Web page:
In other embodiments, the outer and inner reflectors 12, 14, can reflect light at the same or a similar maximum divergence angle. In some embodiments, the outer reflector 14 is configured and positioned relative to the light source 18 so as to reflect the light from the source incident thereon in a collimated fashion for certain of its axial positions relative to the light source 18. For example, in the case of a parabolic outer reflector in an axial position at which the light source 18 is at a focal point of the paraboloid, the light rays reflected by the outer reflector 14 are substantially collimated.

The light source 18 can have a wide variety of locations, including both on-axis and off-axis locations, as previously mentioned. However, in many embodiments the light source can be attached to inner reflector such that it is disposed at a focal point thereof. In such a case, the light source can be also disposed at the focal point of the outer reflector for at least one position of the outer reflector, such as when the outer reflector is at the extended position. In other embodiments, the light source can be attached to the outer reflector so that it is disposed at a focal point thereof. Although shown as a light-emitting diode in FIGS. 1-2, the light source can be virtually any kind of light source, including incandescent light sources, fluorescent light sources, and so on.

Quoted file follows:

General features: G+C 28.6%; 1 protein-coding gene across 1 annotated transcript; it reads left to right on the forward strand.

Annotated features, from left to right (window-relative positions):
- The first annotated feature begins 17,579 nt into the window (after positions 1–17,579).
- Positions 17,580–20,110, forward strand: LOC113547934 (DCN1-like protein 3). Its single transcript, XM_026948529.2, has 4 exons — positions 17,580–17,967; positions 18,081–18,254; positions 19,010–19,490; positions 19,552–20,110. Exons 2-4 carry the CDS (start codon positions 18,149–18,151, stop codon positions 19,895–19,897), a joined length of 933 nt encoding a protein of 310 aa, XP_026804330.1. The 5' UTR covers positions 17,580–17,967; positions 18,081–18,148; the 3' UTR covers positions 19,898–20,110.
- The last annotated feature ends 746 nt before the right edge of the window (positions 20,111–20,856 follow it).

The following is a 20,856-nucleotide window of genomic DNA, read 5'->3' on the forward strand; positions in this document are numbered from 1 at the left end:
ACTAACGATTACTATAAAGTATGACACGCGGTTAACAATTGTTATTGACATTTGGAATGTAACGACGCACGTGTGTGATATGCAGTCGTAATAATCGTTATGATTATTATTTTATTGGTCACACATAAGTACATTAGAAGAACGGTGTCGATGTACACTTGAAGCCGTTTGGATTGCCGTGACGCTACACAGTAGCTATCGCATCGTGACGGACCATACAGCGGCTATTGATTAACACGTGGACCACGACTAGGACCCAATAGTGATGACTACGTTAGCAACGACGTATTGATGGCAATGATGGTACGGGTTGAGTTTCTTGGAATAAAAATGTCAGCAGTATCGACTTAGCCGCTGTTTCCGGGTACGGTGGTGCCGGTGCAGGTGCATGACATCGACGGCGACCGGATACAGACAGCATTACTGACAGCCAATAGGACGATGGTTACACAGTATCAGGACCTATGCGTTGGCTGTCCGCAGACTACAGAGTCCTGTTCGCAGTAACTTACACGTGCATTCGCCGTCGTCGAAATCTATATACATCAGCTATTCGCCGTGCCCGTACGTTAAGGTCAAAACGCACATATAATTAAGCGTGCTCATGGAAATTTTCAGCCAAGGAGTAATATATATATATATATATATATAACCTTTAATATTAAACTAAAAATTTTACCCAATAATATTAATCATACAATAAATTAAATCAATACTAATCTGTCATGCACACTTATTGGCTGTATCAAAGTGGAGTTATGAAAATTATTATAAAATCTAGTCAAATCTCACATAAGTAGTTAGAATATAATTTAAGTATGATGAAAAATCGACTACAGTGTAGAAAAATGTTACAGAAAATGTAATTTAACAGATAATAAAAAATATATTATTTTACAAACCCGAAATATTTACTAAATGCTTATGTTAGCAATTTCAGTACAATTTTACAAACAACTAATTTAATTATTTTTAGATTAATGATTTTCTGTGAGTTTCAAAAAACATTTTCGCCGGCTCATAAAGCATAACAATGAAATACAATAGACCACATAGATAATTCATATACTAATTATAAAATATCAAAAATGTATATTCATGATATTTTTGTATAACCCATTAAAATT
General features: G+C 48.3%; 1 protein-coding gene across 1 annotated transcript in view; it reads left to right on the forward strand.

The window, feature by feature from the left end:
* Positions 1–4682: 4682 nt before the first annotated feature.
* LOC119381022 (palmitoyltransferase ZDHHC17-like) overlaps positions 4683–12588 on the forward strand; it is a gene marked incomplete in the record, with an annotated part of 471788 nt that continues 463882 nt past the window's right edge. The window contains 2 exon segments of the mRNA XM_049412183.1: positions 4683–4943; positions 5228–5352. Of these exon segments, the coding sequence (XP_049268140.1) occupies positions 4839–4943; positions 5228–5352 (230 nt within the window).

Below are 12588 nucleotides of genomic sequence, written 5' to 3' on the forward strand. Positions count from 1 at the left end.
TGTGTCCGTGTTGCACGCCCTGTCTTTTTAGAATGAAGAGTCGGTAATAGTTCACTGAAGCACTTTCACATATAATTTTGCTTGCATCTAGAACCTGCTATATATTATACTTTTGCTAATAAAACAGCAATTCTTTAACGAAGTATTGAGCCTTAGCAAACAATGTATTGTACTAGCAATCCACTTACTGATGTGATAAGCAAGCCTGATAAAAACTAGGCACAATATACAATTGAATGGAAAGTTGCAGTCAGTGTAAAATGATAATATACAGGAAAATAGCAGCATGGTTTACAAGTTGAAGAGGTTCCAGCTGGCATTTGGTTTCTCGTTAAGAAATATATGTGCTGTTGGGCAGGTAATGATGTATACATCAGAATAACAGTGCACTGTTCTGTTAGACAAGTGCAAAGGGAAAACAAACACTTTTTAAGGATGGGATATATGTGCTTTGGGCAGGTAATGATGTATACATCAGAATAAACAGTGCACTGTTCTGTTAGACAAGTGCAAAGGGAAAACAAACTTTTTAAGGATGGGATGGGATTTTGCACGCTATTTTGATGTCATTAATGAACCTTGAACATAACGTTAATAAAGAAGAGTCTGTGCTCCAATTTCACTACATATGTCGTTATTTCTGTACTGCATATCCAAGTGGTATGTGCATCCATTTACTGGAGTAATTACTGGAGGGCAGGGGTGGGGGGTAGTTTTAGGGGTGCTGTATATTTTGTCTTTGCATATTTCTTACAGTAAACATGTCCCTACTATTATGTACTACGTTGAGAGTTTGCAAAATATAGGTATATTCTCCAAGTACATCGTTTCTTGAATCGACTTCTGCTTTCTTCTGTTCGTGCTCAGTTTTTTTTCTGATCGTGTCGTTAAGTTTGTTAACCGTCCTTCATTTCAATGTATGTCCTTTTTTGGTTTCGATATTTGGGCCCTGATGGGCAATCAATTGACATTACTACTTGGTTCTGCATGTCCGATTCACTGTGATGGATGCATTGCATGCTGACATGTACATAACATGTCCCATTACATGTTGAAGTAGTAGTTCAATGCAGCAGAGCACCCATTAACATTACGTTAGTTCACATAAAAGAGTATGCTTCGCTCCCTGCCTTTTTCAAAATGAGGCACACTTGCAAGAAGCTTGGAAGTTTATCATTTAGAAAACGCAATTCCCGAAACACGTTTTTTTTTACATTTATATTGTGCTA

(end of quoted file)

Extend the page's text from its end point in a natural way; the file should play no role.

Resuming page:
Returning again to FIGS. 1-3, in the extended position shown in FIG. 1, light can exit the inner reflector 12 at an angle equal or less than a first maximum divergence angle. Light can exit the second reflector 14 at an angle equal or less than second maximum divergence angle that is smaller than the first divergence angle. In many embodiments, the outer reflector 14 can thereby reflect at least some of the light exiting the inner reflector 12 into a narrower solid angle (narrower divergence cone), thereby concentrating at least some of the light. By way of illustration, exemplary ray trace 20 illustrates a light ray exiting the light source and escaping both the inner and outer reflectors 12, 14 without reflection therefrom. In contrast, exemplary ray trace 22 illustrates a light ray exiting the light source 18 and being reflected towards the axis 16 by the outer reflector 14.

The illumination pattern produced in such an extended position can have a central bright spot surrounded by a diffuse annular region of light. In some cases, the central bright spot can be produced at least in part by the light reflected by the outer reflector 14 (again, by light reflected so as to have a smaller divergence), while the annular region can be produced at least in part by the light escaping the inner and outer reflectors 12, 14 without reflection therefrom.